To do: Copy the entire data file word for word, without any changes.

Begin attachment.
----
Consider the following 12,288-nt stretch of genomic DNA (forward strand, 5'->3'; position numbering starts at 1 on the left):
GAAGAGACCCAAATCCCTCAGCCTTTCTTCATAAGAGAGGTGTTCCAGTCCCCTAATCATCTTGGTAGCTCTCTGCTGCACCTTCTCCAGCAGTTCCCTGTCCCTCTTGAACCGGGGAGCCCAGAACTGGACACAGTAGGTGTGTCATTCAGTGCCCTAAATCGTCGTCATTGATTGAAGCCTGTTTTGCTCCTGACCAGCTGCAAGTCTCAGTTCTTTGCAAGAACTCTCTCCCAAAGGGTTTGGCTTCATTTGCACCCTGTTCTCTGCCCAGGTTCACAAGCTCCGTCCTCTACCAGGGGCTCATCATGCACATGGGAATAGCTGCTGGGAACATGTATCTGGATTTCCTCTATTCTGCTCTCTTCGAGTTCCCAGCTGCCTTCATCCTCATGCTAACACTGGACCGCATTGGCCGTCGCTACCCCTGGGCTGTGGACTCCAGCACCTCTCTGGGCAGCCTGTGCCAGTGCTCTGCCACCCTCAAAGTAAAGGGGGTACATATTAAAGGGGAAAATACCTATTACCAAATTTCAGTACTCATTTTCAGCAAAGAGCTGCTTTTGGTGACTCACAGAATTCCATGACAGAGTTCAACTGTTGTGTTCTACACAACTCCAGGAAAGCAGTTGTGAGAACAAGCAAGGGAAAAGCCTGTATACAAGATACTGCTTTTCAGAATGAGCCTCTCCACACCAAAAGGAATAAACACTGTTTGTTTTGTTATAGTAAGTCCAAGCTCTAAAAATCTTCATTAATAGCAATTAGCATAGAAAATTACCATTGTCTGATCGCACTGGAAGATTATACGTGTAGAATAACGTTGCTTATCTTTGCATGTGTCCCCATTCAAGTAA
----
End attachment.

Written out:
Consider the following 12,288-nt stretch of genomic DNA (forward strand, 5'->3'; position numbering starts at 1 on the left):
GAAGAGACCCAAATCCCTCAGCCTTTCTTCATAAGAGAGGTGTTCCAGTCCCCTAATCATCTTGGTAGCTCTCTGCTGCACCTTCTCCAGCAGTTCCCTGTCCCTCTTGAACCGGGGAGCCCAGAACTGGACACAGTAGGTGTGTCATTCAGTGCCCTAAATCGTCGTCATTGATTGAAGCCTGTTTTGCTCCTGACCAGCTGCAAGTCTCAGTTCTTTGCAAGAACTCTCTCCCAAAGGGTTTGGCTTCATTTGCACCCTGTTCTCTGCCCAGGTTCACAAGCTCCGTCCTCTACCAGGGGCTCATCATGCACATGGGAATAGCTGCTGGGAACATGTATCTGGATTTCCTCTATTCTGCTCTCTTCGAGTTCCCAGCTGCCTTCATCCTCATGCTAACACTGGACCGCATTGGCCGTCGCTACCCCTGGGCTGTGGACTCCAGCACCTCTCTGGGCAGCCTGTGCCAGTGCTCTGCCACCCTCAAAGTAAAGGGGGTACATATTAAAGGGGAAAATACCTATTACCAAATTTCAGTACTCATTTTCAGCAAAGAGCTGCTTTTGGTGACTCACAGAATTCCATGACAGAGTTCAACTGTTGTGTTCTACACAACTCCAGGAAAGCAGTTGTGAGAACAAGCAAGGGAAAAGCCTGTATACAAGATACTGCTTTTCAGAATGAGCCTCTCCACACCAAAAGGAATAAACACTGTTTGTTTTGTTATAGTAAGTCCAAGCTCTAAAAATCTTCATTAATAGCAATTAGCATAGAAAATTACCATTGTCTGATCGCACTGGAAGATTATACGTGTAGAATAACGTTGCTTATCTTTGCATGTGTCCCCATTCAAGTAA